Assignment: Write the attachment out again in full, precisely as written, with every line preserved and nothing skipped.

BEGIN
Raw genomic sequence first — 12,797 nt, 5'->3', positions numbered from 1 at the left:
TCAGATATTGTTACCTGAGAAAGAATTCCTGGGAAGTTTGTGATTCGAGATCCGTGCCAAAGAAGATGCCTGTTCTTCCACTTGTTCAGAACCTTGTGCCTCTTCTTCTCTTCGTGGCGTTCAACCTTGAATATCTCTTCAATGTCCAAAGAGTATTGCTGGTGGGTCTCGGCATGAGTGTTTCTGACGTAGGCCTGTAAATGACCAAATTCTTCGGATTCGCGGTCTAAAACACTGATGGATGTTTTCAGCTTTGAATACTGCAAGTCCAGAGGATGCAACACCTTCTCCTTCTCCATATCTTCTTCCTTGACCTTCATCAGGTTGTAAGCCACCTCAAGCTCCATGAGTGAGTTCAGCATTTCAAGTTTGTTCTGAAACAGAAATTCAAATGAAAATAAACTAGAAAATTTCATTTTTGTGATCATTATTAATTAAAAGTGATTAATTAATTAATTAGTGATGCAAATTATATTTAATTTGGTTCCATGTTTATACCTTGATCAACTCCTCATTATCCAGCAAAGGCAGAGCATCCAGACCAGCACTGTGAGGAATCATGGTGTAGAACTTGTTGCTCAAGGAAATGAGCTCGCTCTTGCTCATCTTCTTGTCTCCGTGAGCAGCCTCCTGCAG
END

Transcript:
Raw genomic sequence first — 12,797 nt, 5'->3', positions numbered from 1 at the left:
TCAGATATTGTTACCTGAGAAAGAATTCCTGGGAAGTTTGTGATTCGAGATCCGTGCCAAAGAAGATGCCTGTTCTTCCACTTGTTCAGAACCTTGTGCCTCTTCTTCTCTTCGTGGCGTTCAACCTTGAATATCTCTTCAATGTCCAAAGAGTATTGCTGGTGGGTCTCGGCATGAGTGTTTCTGACGTAGGCCTGTAAATGACCAAATTCTTCGGATTCGCGGTCTAAAACACTGATGGATGTTTTCAGCTTTGAATACTGCAAGTCCAGAGGATGCAACACCTTCTCCTTCTCCATATCTTCTTCCTTGACCTTCATCAGGTTGTAAGCCACCTCAAGCTCCATGAGTGAGTTCAGCATTTCAAGTTTGTTCTGAAACAGAAATTCAAATGAAAATAAACTAGAAAATTTCATTTTTGTGATCATTATTAATTAAAAGTGATTAATTAATTAATTAGTGATGCAAATTATATTTAATTTGGTTCCATGTTTATACCTTGATCAACTCCTCATTATCCAGCAAAGGCAGAGCATCCAGACCAGCACTGTGAGGAATCATGGTGTAGAACTTGTTGCTCAAGGAAATGAGCTCGCTCTTGCTCATCTTCTTGTCTCCGTGAGCAGCCTCCTGCAG